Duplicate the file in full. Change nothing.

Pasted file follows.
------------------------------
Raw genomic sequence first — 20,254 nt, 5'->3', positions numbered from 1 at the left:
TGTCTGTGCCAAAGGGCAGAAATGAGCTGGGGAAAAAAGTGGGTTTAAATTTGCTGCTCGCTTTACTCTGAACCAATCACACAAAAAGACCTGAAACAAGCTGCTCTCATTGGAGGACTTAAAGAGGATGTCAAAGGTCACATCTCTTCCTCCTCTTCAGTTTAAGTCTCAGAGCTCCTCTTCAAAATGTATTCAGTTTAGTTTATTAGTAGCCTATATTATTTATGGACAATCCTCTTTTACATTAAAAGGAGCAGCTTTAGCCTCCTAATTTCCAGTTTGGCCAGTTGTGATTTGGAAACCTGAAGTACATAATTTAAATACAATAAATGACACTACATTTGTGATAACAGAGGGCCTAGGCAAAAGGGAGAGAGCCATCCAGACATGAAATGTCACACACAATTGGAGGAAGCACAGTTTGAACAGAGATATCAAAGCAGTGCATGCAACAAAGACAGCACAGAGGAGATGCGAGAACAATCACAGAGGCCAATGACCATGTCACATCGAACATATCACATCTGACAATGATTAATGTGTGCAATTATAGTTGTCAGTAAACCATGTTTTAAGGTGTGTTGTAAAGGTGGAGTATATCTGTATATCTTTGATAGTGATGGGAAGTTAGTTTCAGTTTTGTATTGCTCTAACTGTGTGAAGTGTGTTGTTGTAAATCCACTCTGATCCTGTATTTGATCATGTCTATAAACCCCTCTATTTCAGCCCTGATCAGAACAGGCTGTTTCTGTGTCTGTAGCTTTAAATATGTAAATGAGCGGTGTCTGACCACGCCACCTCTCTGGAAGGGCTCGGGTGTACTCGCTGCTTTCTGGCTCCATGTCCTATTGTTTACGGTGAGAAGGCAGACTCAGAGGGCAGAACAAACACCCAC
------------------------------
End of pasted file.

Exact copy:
Raw genomic sequence first — 20,254 nt, 5'->3', positions numbered from 1 at the left:
TGTCTGTGCCAAAGGGCAGAAATGAGCTGGGGAAAAAAGTGGGTTTAAATTTGCTGCTCGCTTTACTCTGAACCAATCACACAAAAAGACCTGAAACAAGCTGCTCTCATTGGAGGACTTAAAGAGGATGTCAAAGGTCACATCTCTTCCTCCTCTTCAGTTTAAGTCTCAGAGCTCCTCTTCAAAATGTATTCAGTTTAGTTTATTAGTAGCCTATATTATTTATGGACAATCCTCTTTTACATTAAAAGGAGCAGCTTTAGCCTCCTAATTTCCAGTTTGGCCAGTTGTGATTTGGAAACCTGAAGTACATAATTTAAATACAATAAATGACACTACATTTGTGATAACAGAGGGCCTAGGCAAAAGGGAGAGAGCCATCCAGACATGAAATGTCACACACAATTGGAGGAAGCACAGTTTGAACAGAGATATCAAAGCAGTGCATGCAACAAAGACAGCACAGAGGAGATGCGAGAACAATCACAGAGGCCAATGACCATGTCACATCGAACATATCACATCTGACAATGATTAATGTGTGCAATTATAGTTGTCAGTAAACCATGTTTTAAGGTGTGTTGTAAAGGTGGAGTATATCTGTATATCTTTGATAGTGATGGGAAGTTAGTTTCAGTTTTGTATTGCTCTAACTGTGTGAAGTGTGTTGTTGTAAATCCACTCTGATCCTGTATTTGATCATGTCTATAAACCCCTCTATTTCAGCCCTGATCAGAACAGGCTGTTTCTGTGTCTGTAGCTTTAAATATGTAAATGAGCGGTGTCTGACCACGCCACCTCTCTGGAAGGGCTCGGGTGTACTCGCTGCTTTCTGGCTCCATGTCCTATTGTTTACGGTGAGAAGGCAGACTCAGAGGGCAGAACAAACACCCAC